This isn’t our childhood Star Wars, nor is it deeply rooted in nostalgia. The Last Jedi continues the Skywalker saga with an inverted heroes journey of Kylo Ren and his continuous struggle with being pulled from the dark side back to the light, yet the film is this unorthodox mixture of overt silly comedy, beautiful set pieces, and a richly transgressive overtone and aesthetic.
Rian Johnson fundamentally changed the genetic makeup of the saga film. Sure, there are plot points and beats that are akin to The Empire Strikes Back, but there is little affinity between the two films. Johnson took what Abrams built with The Force Awakens and slowed the story down, he brought it to a much smaller and intimate scale by focusing on the internal emotions of not just Kylo Ren and Rey, but most importantly Luke Skywalker.
The return of Skywalker is jarring. He has essentially become the anti Luke Skywalker. He’s in self imposed exile, but unlike Yoda who had been awaiting Luke’s arrival on Dagobah, Luke is waiting to die and by doing so, bringing the Jedi to an end. Luke’s story is heartbreaking, and Mark Hamill is transformative as the sorrowful Jedi who failed his padawan, Ben Solo, by preventing his pull to the dark side. Hamill matches and exceeds Harrison Ford’s return as Han Solo in The Force Awakens.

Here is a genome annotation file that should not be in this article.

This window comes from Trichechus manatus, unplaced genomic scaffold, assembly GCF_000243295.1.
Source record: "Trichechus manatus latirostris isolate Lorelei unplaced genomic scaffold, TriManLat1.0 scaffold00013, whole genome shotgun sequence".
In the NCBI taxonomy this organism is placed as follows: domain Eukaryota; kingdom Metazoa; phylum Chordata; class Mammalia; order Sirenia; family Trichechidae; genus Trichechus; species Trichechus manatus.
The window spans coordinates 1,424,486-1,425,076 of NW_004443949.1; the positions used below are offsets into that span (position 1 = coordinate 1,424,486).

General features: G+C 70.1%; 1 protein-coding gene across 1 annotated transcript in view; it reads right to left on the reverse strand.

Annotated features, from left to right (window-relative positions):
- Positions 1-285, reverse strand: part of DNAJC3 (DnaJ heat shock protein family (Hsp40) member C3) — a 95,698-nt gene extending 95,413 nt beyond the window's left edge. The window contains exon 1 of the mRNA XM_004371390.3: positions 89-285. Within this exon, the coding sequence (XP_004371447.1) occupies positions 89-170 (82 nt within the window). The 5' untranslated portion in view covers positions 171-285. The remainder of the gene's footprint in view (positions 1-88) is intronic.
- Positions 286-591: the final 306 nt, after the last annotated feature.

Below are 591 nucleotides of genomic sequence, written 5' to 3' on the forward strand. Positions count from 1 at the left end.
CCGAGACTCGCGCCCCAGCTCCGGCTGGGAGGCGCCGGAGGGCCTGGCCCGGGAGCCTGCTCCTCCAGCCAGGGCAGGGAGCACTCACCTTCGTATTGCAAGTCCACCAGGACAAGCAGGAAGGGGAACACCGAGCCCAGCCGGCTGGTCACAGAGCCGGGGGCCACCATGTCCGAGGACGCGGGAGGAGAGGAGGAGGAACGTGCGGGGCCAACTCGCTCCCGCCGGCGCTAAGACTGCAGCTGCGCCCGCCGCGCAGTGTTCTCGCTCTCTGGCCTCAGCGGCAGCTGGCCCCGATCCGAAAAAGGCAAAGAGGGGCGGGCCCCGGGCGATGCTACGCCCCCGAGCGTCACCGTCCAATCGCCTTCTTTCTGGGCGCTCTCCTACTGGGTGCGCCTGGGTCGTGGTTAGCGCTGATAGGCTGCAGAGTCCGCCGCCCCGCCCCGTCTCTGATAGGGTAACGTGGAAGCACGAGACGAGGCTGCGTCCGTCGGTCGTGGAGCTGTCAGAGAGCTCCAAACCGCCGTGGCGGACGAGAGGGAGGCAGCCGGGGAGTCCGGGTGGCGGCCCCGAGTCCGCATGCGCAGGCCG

The film isn’t without its flaws. Finn is given a subplot with a new character named Rose that really doesn’t go anywhere. Captain Phasma is a marvelous tease yet again. And there is a glaring and undeniable question mark over what the hell is going on with Supreme Leader Snoke. Granted, some of these issues very well may be addressed and resolved in Episode 9, but there are a few unresolved character arcs and frankly, some ignored characters that will bother a lot of die hard Star Wars fans.
There are many surpises in The Last Jedi, some of them are foreshadowed and some are not. The film is unlike any Star Wars film prior; at times it is very violent, very dark, and even hostile towards the audience. For as unconventional as Rogue One was, that film was steeped in so much original trilogy nostalgia that all the risks that were taken were not a shock to the system. Not only is The Last Jedi an unconventional Star Wars film, it is just as much an unorthodox tentpole franchise blockbuster too. After viewing the film, it comes at absolutely no surprise that Rian Johnson got his own Star Wars trilogy as a reward for creating such a uniquely beautiful film.
Review by Frank Mengarelli